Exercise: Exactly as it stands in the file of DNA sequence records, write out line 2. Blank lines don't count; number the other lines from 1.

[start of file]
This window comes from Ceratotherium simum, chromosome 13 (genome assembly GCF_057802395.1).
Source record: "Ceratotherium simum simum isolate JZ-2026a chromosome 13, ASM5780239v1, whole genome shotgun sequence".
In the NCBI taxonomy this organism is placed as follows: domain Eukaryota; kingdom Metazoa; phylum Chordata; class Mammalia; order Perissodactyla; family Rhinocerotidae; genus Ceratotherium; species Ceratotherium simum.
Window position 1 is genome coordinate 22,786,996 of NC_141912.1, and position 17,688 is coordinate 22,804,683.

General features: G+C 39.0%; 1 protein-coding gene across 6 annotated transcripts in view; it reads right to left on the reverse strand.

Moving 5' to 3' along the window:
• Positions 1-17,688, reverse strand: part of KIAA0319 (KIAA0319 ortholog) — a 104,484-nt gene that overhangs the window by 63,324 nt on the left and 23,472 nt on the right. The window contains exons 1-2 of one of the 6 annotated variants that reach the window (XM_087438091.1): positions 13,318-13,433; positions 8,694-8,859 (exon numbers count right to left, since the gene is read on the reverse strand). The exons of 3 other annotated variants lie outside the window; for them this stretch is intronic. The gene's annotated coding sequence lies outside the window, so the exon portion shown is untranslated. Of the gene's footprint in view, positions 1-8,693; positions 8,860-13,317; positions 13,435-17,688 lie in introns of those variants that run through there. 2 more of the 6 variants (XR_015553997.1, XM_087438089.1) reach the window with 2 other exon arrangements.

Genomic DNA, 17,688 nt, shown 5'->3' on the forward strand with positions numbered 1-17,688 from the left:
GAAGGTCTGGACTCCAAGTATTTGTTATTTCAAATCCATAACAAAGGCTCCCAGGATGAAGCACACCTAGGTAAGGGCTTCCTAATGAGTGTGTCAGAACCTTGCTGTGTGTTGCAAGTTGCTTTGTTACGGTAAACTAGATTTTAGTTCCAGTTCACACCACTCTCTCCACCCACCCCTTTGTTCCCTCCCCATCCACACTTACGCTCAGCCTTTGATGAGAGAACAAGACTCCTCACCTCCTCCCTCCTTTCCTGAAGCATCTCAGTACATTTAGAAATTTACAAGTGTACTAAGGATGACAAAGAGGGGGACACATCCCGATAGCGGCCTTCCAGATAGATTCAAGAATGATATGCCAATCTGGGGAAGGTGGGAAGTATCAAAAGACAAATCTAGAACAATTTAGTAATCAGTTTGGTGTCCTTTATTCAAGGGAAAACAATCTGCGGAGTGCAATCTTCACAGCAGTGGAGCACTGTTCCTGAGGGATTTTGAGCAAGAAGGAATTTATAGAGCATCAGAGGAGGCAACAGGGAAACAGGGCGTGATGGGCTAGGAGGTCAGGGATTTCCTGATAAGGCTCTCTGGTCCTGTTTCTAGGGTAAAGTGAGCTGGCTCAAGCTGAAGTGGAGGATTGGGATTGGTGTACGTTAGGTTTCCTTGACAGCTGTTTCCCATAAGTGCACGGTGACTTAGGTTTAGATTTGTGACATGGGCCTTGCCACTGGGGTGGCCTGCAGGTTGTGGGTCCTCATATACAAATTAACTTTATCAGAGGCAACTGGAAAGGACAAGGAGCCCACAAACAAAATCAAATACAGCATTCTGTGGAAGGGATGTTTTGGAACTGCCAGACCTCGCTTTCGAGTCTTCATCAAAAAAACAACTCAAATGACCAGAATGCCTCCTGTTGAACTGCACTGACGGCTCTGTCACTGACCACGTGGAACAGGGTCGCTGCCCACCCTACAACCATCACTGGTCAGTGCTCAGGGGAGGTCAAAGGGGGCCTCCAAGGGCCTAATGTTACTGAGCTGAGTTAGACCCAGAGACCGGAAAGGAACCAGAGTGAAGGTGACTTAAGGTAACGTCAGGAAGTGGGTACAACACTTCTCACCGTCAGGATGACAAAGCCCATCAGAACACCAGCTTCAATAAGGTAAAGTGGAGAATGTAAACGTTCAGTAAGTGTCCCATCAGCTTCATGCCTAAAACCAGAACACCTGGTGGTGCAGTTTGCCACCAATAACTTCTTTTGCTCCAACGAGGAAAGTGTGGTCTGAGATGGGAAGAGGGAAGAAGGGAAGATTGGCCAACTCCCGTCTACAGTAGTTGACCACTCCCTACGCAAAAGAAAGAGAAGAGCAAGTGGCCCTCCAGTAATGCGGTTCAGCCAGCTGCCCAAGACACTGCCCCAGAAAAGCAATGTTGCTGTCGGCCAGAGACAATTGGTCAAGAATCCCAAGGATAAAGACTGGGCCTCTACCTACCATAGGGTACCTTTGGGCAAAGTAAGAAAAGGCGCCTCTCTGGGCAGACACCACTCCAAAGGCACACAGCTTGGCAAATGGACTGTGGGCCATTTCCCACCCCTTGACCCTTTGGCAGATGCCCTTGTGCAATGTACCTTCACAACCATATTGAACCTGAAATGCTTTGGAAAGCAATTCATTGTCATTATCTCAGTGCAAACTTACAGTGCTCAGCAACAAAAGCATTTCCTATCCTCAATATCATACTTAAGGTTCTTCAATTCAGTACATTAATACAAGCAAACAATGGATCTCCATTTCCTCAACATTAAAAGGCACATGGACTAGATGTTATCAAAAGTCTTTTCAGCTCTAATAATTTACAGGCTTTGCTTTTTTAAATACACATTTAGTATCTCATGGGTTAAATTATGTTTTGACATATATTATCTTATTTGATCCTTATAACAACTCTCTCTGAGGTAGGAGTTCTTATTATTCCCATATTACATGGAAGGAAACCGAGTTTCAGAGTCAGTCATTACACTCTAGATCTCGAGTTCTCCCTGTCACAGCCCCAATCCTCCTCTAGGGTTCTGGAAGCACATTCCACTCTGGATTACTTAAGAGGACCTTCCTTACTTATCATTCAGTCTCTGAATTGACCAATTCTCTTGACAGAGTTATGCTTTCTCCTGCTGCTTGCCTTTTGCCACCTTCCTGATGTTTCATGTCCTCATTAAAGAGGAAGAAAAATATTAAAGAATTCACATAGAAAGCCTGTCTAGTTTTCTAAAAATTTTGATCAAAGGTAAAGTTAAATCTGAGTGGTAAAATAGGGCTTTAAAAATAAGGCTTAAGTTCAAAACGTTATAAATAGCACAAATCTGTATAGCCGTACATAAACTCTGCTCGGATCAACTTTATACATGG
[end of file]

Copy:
Source record: "Ceratotherium simum simum isolate JZ-2026a chromosome 13, ASM5780239v1, whole genome shotgun sequence".